|Phison NVMe SSD Controller
QLC NAND Projected Performance
|Host Interface||PCIe 3.0 x4||PCIe 4.0 x4|
|NAND Channels, Interface Speed||8 ch,
|Capacity||1 TB||2 TB||4 TB||8 TB||1 TB||2 TB||4 TB|
|SLC Cache Size||Dynamic||Dynamic|
|Sequential Read||3.4 GB/s||4.7 GB/s||4.9 GB/s|
|Sequential Write||2.0 GB/s||3.0 GB/s||1.9 GB/s||3.8 GB/s|
|4KB Random Read IOPS||130k||255k||490k||170k||330k|
|4KB Random Write IOPS||500k||680k||480k||800k|
The performance of Phison's current high-end NVMe controllers with QLC NAND will be quite a bit slower than the best achievable performance with TLC NAND. The reduction in random read performance will probably have the greatest impact. This is also where we see a requirement for much higher drive capacities in order to attain the best performance. Over the past two years, 1TB TLC-based SSDs have become quite affordable and are almost always large enough to offer the maximum performance a SSD controller can handle. If those price points have to switch over to QLC NAND this year, we'll see 1TB drives at a significant disadvantage compared to 2TB and 4TB models. Since NAND price increases will make it harder for consumers to jump up to higher capacities, we may see a real performance regression for the average mainstream consumer SSD, without any monetary savings as a consolation prize.
|Phison SATA SSD Controller
QLC NAND Projected Performance
|Capacity||480 GB||960 GB||1920 GB||1 TB, 2 TB, 4 TB, 8 TB, 12 TB, 16 TB|
|SLC Cache Size||9 GB||18 GB||36 GB||Dynamic|
|Sequential Read||550 MB/s||550 MB/s|
|Sequential Write||430 MB/s||490 MB/s||500 MB/s||530 MB/s|
|4KB Random Read IOPS||35k||65k||90k||95k|
|4KB Random Write IOPS||75k||85k||90k||90k|
Over on the SATA side, things don't look so bad. With the current S12 mainstream SATA controller and the full-range dynamic SLC caching strategy, even 1TB of QLC is still sufficient to hit the highest top-line performance numbers possible behind a 6Gbps bottleneck. Phison is listing those same peak performance numbers for capacities from 1TB all the way up to 16TB, including the non-power of two intermediate capacity of 12TB. In the past, those higher capacities have been supported only for the sake of enterprise SSDs, but Phison says they have at least one partner planning to bring out a 16TB drive for the consumer/prosumer retail market.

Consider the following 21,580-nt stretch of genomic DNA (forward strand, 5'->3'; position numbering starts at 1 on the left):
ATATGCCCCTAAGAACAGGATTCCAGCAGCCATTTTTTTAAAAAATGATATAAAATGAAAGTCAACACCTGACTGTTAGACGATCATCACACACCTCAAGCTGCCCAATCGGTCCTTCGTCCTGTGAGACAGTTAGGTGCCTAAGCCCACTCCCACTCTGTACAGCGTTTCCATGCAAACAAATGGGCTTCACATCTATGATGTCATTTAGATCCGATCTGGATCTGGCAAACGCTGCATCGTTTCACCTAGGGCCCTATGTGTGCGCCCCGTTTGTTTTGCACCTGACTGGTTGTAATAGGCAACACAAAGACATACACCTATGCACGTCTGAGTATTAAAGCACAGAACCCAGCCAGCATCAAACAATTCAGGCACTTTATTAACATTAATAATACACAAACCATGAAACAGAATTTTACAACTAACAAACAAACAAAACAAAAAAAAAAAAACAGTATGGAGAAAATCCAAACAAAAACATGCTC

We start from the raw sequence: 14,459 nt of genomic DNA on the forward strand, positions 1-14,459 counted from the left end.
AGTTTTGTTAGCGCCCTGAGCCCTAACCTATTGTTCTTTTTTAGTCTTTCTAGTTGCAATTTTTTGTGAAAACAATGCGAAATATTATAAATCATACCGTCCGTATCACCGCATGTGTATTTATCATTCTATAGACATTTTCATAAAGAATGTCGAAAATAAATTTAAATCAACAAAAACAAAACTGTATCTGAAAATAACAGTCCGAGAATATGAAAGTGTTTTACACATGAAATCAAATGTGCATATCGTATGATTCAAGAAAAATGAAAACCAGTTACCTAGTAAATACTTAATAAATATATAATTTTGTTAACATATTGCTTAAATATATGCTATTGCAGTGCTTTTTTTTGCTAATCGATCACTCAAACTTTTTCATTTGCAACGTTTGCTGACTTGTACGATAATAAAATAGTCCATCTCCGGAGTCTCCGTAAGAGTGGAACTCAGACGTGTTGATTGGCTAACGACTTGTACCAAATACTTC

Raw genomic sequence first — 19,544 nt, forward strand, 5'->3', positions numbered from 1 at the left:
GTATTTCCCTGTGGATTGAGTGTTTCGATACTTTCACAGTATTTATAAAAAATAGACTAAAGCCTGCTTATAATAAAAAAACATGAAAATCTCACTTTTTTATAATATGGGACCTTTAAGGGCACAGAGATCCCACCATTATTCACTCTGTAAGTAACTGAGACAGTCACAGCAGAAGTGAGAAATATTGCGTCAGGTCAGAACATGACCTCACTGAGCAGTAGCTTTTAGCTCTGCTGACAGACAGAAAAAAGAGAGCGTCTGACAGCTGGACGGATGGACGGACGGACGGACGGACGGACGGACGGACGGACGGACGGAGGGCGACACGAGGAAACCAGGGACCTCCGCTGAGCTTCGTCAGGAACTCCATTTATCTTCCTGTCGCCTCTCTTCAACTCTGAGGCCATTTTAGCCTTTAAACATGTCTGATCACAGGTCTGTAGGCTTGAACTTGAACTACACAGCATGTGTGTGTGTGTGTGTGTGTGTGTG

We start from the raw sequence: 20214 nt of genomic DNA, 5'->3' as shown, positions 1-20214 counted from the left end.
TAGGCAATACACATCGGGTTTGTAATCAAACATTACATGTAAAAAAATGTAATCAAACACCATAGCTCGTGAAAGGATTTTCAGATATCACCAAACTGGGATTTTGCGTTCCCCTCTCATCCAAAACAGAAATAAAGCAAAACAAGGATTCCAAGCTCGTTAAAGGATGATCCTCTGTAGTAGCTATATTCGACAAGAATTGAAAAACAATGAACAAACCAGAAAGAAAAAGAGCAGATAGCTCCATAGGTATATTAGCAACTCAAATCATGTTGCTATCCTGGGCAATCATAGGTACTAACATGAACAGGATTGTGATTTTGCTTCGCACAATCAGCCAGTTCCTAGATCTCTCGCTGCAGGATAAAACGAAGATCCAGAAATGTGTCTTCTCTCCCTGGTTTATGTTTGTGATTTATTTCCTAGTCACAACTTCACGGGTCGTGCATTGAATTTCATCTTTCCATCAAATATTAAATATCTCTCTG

Phison's latest DRAMless SATA controller (S13T) will still be using fixed-size SLC caches when paired with QLC NAND, and low-cost drives that have to offer lower capacities will be stuck with subpar performance—again with random reads suffering the most.
Phison did not provide QLC-based performance projections for their current E13T DRAMless NVMe controller or its upcoming replacement E19T that brings PCIe 4.0 support and other performance increases. They also didn't provide QLC performance for the E18 (their 12nm second-generation high-end PCIe 4.0 controller), but that controller is due much later in the year and it should still be used mostly with TLC for enthusiast-class drives, unless the NAND price situation gets really bad.
As usual for performance projections from SSD controller vendors, the numbers are subject to change between now and retail availability of drives. The choice of which particular QLC NAND is used in a given product will affect performance, and there's still time for further firmware optimizations.
At CES 2020, Phison demonstrated various combinations of QLC NAND with their controllers in a range of capacities. Most of the SSDs shown were using Micron 96L QLC, but a few were also using Toshiba/Kioxia BiCS4 (96L) QLC. The QLC preparations also carried over to Phison's portable storage products, where they showed a 1TB MicroSD card, an 8TB Thunderbolt 3 SSD, and several USB attached solutions. All of these reference designs are likely to come to market this year, and in the portable storage market the QLC transition will probably be more thorough and unavoidable.]]>
Facebook has announced that it has permanently slashed the pricing of its entry-level Oculus Go 32 GB VR headset to an ‘impulse buy’ level of $149. The move will make virtual reality more accessible for those who want to try basic VR gaming and video playback, but are after something more robust and with better support than various flavors of Google’s Cardboard VR.
Starting today, the Oculus Go 32 GB is priced at $149, whereas the 64 GB version costs $199. In other countries where the VR headset is available, prices have been slashed ‘comparably’ as well, according Oculus VR parent company Facebook.